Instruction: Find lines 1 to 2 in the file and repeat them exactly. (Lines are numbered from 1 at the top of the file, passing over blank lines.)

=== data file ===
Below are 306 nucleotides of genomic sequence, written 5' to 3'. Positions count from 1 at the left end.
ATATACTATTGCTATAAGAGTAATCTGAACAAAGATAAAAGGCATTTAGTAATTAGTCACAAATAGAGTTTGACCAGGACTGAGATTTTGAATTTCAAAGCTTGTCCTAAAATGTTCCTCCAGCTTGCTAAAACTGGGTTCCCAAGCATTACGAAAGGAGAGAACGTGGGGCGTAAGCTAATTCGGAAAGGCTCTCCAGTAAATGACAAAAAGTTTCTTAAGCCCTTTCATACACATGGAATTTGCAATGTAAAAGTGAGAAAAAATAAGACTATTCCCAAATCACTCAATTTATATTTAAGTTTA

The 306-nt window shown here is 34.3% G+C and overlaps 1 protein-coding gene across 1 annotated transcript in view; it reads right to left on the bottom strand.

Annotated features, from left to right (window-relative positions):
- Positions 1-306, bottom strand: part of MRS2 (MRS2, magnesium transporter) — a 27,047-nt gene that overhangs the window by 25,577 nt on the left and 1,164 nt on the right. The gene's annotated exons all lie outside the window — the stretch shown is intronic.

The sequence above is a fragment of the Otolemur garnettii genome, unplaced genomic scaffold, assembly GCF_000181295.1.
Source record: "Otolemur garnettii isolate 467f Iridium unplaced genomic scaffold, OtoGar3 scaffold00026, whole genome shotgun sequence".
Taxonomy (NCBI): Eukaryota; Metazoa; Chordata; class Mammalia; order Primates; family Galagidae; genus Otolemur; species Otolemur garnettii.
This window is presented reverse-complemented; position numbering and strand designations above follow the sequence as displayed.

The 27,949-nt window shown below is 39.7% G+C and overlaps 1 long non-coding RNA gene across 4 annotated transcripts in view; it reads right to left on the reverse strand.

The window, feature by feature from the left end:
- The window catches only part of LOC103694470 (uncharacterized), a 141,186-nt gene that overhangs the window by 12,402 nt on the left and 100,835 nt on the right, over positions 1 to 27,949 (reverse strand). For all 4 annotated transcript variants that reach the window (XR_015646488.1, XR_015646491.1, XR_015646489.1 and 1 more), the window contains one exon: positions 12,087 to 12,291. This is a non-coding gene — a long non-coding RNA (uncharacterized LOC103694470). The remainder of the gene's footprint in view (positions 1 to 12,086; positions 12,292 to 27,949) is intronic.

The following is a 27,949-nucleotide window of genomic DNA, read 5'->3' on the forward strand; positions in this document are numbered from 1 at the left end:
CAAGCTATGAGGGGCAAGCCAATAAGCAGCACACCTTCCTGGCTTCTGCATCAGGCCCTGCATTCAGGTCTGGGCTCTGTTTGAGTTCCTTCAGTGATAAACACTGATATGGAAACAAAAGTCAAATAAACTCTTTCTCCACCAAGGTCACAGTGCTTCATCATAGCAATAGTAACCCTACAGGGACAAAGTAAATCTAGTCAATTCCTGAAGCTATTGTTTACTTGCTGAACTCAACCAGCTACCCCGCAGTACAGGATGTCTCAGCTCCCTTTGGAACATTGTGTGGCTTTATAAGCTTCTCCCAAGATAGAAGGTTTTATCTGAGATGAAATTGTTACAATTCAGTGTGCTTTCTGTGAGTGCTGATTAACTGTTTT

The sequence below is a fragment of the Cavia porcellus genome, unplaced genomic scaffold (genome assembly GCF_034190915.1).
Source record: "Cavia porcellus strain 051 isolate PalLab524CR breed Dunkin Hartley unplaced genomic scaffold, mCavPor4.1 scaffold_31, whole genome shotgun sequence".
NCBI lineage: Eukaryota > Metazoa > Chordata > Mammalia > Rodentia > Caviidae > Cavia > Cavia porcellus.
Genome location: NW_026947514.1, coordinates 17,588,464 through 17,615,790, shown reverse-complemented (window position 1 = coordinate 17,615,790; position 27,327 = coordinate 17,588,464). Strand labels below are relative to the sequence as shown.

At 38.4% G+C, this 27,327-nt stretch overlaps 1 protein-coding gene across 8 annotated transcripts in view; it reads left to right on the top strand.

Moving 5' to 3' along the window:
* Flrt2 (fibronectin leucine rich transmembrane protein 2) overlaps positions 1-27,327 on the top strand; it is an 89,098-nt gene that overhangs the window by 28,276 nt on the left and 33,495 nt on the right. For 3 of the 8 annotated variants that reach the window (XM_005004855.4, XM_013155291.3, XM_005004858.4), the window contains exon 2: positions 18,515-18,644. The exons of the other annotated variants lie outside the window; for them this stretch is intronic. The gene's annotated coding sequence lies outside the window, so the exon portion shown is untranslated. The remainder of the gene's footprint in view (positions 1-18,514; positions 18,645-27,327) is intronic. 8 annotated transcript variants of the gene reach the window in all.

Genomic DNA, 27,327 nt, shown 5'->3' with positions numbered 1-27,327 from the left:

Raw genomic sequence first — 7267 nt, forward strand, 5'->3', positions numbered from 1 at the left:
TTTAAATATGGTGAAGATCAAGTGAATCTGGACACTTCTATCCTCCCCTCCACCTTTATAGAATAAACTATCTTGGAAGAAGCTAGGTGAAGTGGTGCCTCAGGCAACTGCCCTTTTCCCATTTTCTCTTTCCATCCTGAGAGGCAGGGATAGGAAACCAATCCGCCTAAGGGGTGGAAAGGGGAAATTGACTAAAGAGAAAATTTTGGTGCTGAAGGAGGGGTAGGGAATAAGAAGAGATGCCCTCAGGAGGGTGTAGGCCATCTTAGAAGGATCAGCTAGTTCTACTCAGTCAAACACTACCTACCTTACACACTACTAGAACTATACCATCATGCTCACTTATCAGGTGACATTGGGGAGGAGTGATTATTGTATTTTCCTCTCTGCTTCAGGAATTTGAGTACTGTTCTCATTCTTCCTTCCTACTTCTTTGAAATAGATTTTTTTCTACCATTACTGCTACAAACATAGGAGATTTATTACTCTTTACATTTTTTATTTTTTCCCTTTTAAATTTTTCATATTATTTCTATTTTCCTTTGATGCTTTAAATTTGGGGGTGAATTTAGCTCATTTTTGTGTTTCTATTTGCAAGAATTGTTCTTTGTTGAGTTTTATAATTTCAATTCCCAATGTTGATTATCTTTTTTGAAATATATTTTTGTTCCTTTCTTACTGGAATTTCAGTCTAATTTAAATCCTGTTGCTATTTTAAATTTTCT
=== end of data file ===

Below are 306 nucleotides of genomic sequence, written 5' to 3'. Positions count from 1 at the left end.
ATATACTATTGCTATAAGAGTAATCTGAACAAAGATAAAAGGCATTTAGTAATTAGTCACAAATAGAGTTTGACCAGGACTGAGATTTTGAATTTCAAAGCTTGTCCTAAAATGTTCCTCCAGCTTGCTAAAACTGGGTTCCCAAGCATTACGAAAGGAGAGAACGTGGGGCGTAAGCTAATTCGGAAAGGCTCTCCAGTAAATGACAAAAAGTTTCTTAAGCCCTTTCATACACATGGAATTTGCAATGTAAAAGTGAGAAAAAATAAGACTATTCCCAAATCACTCAATTTATATTTAAGTTTA